One day a patient at the Boston dispensary clinics who came to consult me for attacks of angina pectoris began a recital of symptoms that were the exact counterpart of Pulsatilla.
The thought struck me this was an excellent opportunity of demonstrating to the students the unfailing law of similarity between disease and drug effects and I requested them to be alert for further symptoms of Pulsatilla Imagine my surprise and the suppressed amusement of the students when in reply to my questions whether movement increased or relieved her pains, she asserted that unless she kept perfectly still the pain in her heart and the difficulty in her breathing were something intolerable.
I now began to fear that I had been injudicious and had selected the wrong specimen to prove the facts I had insisted upon in my remarks, but a moment’s consideration led me to suspect that possibly the patient’s explanation of her conditions might not be correct.
If it had been of course, I should have had to begin the examination of her condition of the case anew, and trace out another remedy from the symptoms given.
I now asked her to show me exactly what she did when a paroxysm of pain came on. She slowly rose from her chair and stooping began to walk at a snail’s pace around th room, pressing her hands over the heart.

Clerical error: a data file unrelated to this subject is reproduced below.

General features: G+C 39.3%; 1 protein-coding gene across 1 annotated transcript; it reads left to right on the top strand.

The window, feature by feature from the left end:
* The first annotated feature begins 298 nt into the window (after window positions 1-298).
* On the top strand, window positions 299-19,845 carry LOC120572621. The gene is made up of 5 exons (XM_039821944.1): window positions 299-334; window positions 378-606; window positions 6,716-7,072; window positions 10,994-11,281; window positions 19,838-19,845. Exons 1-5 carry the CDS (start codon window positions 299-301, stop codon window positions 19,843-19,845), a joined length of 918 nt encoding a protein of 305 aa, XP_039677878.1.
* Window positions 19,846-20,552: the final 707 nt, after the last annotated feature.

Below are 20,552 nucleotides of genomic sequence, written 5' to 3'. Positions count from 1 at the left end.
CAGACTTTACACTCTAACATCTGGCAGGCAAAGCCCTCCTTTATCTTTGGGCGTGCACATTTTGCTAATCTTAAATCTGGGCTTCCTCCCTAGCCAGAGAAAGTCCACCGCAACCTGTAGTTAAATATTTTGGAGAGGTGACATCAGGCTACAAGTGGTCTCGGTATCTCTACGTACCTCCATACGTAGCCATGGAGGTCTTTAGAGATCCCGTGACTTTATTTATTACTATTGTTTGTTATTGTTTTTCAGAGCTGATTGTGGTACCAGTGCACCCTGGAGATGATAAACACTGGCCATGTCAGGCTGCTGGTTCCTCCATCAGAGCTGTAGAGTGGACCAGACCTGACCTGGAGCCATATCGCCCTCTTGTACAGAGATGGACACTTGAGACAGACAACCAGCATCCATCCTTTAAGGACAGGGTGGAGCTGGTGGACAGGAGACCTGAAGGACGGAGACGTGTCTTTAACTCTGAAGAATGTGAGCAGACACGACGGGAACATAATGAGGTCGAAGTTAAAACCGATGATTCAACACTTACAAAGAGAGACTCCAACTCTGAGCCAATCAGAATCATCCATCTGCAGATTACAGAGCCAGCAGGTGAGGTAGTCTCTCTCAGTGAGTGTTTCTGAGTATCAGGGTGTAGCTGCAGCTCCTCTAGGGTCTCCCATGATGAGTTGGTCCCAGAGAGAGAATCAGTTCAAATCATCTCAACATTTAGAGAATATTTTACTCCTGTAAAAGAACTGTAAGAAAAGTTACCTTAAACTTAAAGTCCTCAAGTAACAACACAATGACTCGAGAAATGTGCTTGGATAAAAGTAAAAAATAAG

She remarked: “You know I have to keep very quiet, I move about just so slowly for the window to get fresh air”.
I found out also that the attacks generally came on of an evening especially if the room was closed. And her mood was a weeping one. Puls 200 was the only medicine I gave this woman.
Occasionally after studying a case we give a different remedy to the one we had first thought of. This change in our decision often comes through the discovery, perhaps at the last moment, of some new symptom which may have been extracted by cross questioning or volunteered by the patient when he sees how anxious you are to find out all about him.